Warfarin for the very elderly?

My mother, who is 95 this year, was diagnosed with AFib after a fall last year.  Her doctor at the time said the dangers of being on warfarin outweighed the benefits and her new doctor (she has since moved to sheltered accommodation) seems to feel the same.  He visited only a couple of days ago and told my mother of the risks.  She had a TIA three years ago and her previous doctor didn't bother to visit.  My mother is very frail and housebound, but very cheerful and totally content with her lot. Mentally she is extremely alert and fills her days reading and doing puzzles (we were deprived as children, my family never had a television!)

So her risk of stroke is very high.  She is relatively stable on her zimmer and we have removed all obstacles and danger points, and she has thick carpet throughout the flat. Carers visit four times a day.  There are alarms in every room at ground level, and she wears one on her wrist.  

My fear is that she will suffer a massive stroke and possibly having to live with the results, albeit maybe only for a short time.

I would really appreciate hearing if anyone knows of a similar situation and the treatment offered.

6 Replies

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  • Hi Irene - from what I know, which is questionable for sure - treatment with anti-coagulants is always a risk assessment because you can stroke from both clots and bleeding,  It seems that your Doctors have advised against treatment because they consider the risk of bleeds to be greater - all anticoagulants will increase the risk of bleeds - which can also cause strokes as our blood vessels weaken and become fragile with age, as does the rest of our body.

    It sounds like you have done everything possible to ensure that your Mum is as well and provided for.  I understand your fear, believe me when I say every person on this site will as it is something we live with, but unfortunately life comes with risk and none of us know what is about to happen.  

    Your Mum sounds content and living the best she can and long may it continue.  Enjoy the time you have with her.  

  • Irene anticoagulation is always a balance. In addition to the CHADSVASC score system for stroke risk calculation there is also a HASBLED scoring system to assess the risk of bleeding. Strokes can be either Thrombotic (clots) or Haemorrhagic (bleeding into the brain) and there comes a point when the risk of bleeds exceeds that of clots. (You can look all this up if you need more information).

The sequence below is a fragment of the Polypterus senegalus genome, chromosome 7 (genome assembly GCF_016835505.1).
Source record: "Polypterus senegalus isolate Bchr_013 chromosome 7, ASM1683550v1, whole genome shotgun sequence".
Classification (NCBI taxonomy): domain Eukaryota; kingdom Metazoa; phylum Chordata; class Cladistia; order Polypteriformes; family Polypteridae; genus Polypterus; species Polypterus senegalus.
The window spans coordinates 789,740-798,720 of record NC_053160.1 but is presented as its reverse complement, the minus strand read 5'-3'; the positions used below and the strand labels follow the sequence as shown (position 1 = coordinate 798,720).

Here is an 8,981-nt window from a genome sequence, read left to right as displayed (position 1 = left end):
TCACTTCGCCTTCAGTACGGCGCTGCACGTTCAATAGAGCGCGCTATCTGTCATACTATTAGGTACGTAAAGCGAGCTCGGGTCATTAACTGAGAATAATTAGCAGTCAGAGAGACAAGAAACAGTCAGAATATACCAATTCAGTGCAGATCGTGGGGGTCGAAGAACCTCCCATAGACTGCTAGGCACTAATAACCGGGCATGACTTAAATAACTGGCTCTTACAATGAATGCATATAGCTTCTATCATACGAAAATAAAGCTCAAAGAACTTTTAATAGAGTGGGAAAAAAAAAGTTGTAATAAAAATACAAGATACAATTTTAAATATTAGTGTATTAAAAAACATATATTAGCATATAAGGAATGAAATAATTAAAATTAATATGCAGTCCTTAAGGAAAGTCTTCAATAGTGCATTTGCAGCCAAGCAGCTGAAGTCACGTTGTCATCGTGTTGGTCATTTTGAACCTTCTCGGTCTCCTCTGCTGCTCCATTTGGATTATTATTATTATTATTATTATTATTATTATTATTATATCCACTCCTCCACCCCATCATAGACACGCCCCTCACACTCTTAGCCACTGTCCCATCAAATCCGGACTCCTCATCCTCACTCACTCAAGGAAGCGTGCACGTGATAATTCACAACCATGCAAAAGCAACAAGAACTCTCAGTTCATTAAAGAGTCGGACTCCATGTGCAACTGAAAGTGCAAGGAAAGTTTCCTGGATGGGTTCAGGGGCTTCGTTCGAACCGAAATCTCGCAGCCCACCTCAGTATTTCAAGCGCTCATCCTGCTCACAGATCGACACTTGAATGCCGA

This is not just about soft carpets and reducing the risk of falls Irene this is about the reduction in elasticity of blood vessels as we get older. I do feel that you need to accept what the doctors say, although you could if you wish look up these scores on AF Association website and do your own calculations. On balance I fear the decision may not change.

    Bob

  • Hi Irene

    My dad will be 94 this week an he is on warfarin.   I did ask 6 months if he could go on the new noacs (I'm on Rivaroxaban) but was told no.   He has been on warfarin for 3 years or more.   This was because he has had a few tias very minors, he also has a pacemaker, he does not have AF.    The care that you have been giving at home with carers ect is what we had but 4 weeks ago he had a few falls so is now in a care home.

    It was to worrying if he fell at night or knocked himself out, and his walking was getting very bad even with a frame.   He in fact said he wanted to go into the care home as he did not feel safe, he is a very stubborn man and held out to the end.   So the warafin thing I donn't what is best.    I would hate to see him have a bad sroke (but the pacemaker would probably keep him going!)

    Cassie

  • Thank you all for your replies - much appreciated.  I will leave well alone I think!  But it just got me interested thinking of all us people with AF and if we are fortunate enough to reach a grand old age, at what point will they say stop the warfarin - the risk is too great?

    That said, my mother's AF is asymptomatic and in spite of her frailty she enjoys her life very much.  And yes, we all enjoy the time we have together!

  • Hi Irene,

    I have a very elderly neighbour who is on warfarin. I have taught his daughter how to get and use a Coaguchek and she does weekly readings. As a result he is very well controlled and his HASBLED score is correspondingly lowered. I would recommend this.

    Mark

  • Thank you Mark - unfortunately I live 540 miles away and only see her every six weeks or so.  If her GP had prescribed warfarin (big if) and I was local I could test her using my own Coaguchek.  But the distance makes this impossible. 

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